Structural racism has infected numerous American institutions, including health care.
As we observe Black History Month, it’s vital to our national wellbeing that we both acknowledge and address health inequity so we can meaningfully improve the lives of all Americans.
Unfortunately, a raft of statistics indicate that Black Americans receive worse medical care and worse care for mental illness and substance use disorders. The barriers to access that Black Americans face often are insurmountable, despite the demonstrated need for care.
For instance, Black Americans die from COVID-19 at nearly three times the rate of White Americans, according to research from the Centers for Disease Control and Prevention (CDC), but recent data also shows they are vaccinated at alarmingly lower rates than White Americans.
A Kaiser Health report earlier this month said 1.2% of White Pennsylvanians had been vaccinated as of January 14, compared with 0.3% of Black Pennsylvanians.
Barriers to access aren’t the only hurdle Black Americans face. Deep mistrust of the health care system also has suppressed vaccinations. That mistrust is due in part to the notoriously unjust episodes in medical history including the Tuskegee Syphilis Study, which ran from 1932-1972 at the Tuskegee Institute in Alabama, and the harvesting of Henrietta Lacks’ cancer cells – without her knowledge or consent – in 1951 when she sought treatment at Johns Hopkins Hospital in Baltimore. Eugenics programs in the South and elsewhere resulted in atrocious acts against Black Americans, including forced sterilization, in the name of medicine.
In addition to lower vaccinations and a dramatically higher death rate, COVID-19 has taken a horrific toll on the mental health of Black Americans.
A CDC survey released in last August showed that nearly 41% of those who responded reported symptoms of anxiety or depression or increased substance use and that nearly 11% said they had seriously considered suicide over the previous 30 days, compared with just over 4% who said that in 2018.
But among Black Americans, 44% reported symptoms of anxiety and depression and 15% said they had seriously considered suicide.
One study found that suicide rates among Black Americans doubled during the pandemic, according to JAMA Psychiatry.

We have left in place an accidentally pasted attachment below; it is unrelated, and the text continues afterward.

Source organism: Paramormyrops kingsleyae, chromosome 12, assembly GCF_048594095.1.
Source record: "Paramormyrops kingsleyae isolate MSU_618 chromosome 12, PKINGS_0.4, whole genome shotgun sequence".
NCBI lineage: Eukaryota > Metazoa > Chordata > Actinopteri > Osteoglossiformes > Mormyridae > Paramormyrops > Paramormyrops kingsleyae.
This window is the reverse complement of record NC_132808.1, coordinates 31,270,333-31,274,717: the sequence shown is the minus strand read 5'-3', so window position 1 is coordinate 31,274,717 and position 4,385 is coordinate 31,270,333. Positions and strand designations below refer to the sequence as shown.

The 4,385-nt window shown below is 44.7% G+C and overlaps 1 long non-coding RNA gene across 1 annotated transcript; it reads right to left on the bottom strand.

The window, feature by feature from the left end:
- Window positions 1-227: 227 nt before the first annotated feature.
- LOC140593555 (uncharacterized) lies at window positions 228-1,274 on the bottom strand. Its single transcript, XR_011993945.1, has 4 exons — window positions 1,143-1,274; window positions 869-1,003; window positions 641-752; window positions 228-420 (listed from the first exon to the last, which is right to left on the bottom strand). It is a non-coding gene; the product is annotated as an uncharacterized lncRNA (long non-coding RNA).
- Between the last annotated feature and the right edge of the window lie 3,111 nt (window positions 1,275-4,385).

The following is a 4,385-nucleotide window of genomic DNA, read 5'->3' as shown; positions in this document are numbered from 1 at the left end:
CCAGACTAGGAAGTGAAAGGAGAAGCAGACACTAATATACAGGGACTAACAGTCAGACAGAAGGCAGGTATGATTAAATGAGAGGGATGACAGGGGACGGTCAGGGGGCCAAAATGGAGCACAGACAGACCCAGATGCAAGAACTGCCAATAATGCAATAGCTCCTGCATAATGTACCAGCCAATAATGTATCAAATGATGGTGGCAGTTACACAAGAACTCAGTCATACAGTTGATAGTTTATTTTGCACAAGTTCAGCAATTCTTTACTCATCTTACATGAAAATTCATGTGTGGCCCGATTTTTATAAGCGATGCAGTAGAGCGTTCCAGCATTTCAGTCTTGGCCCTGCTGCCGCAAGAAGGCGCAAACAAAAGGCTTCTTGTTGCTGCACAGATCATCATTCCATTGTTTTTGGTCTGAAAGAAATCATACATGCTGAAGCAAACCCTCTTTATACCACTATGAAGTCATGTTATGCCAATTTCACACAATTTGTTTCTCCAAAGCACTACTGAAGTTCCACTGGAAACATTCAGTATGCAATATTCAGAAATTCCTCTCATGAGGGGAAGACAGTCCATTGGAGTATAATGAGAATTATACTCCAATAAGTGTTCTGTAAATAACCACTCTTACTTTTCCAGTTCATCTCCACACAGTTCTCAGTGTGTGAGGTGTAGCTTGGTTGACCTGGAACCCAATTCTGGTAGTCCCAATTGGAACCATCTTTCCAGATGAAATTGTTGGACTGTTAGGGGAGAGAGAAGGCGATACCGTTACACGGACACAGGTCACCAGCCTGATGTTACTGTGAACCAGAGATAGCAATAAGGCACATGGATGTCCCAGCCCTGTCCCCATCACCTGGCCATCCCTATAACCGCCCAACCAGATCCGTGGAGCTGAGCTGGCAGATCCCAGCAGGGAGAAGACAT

The study in Maryland looked at suicide rates from at the beginning the COVID-19 lockdowns and quarantines from March-May, 2020, and found that the number of Black Americans who died by suicide during that period doubled. Conversely, suicide rates among White Americans were about 50% lower during that period.
The urgent need to address mental health and substance use disorder among the nation’s Black population existed well before the COVID-19 pandemic. But the public health crisis has exacerbated the problems surrounding access.
“The COVID-19 pandemic has spotlighted racial and ethnic disparities in access to behavioral health care. While their rates of behavioral health disorders may not significantly differ from the general population, Blacks and Latinos have substantially lower access to mental health and substance-use treatment services…,” SAMHSA wrote in its 2020 National Survey on Drug Use and Health.
According to the American Psychiatric Association, only one in three Black Americans in need of mental health care receives treatment. There are also few Black mental health providers, which is a profound cultural hurdle.
Our nation has ignored mental illness and substance use disorders for far too long. Lawmakers simply haven’t shown the will to invest in programs over the long term that will help communities reduce suicides, overdoses or overdose deaths.
The $2.4 trillion spending package lawmakers passed in December included $1.4 trillion in appropriations for fiscal year 2021 and $900 billion for COVID-19 relief, including a one-time $4.25 billion allocation for SAMSHA that will fund numerous important initiatives, from block grants to suicide prevention programs to Project AWARE and state efforts.
While that funding will help, gaping holes remain because lawmakers have ignored the needs of people and communities for too long.
Gaping holes remain in care for people of color.
Social determinants of health – one’s race, where one lives and works – too often determine one’s access to care and dictate the quality of care.
As we observe Black History Month, we must do more than observe, we must acknowledge the inequity in our health care system and we must commit ourselves to dismantling the structural racism that prevents Black Americans from the getting the care they need and deserve.
The National Council is committed to the wellbeing of all people, and we will continue to focus efforts on social determinants of health to ensure health equity and better outcomes for Black Americans. We will also work with the new Biden Administration as we raise awareness about health equity issues and structural racism in health care. We will also continue to support our members in this work so that they can make meaningful changes within their agencies and communities to improve acceptance, access and outcomes.
I am also sure that many innovative programs and interventions are being implemented now and I would encourage you to share those ideas in the comment section accompanying this article.
We have a lot of work to do to rebuild trust in our nation’s health care system among Black Americans. This is a good time to start.
(he/him/his) President and CEO
National Council for Mental Wellbeing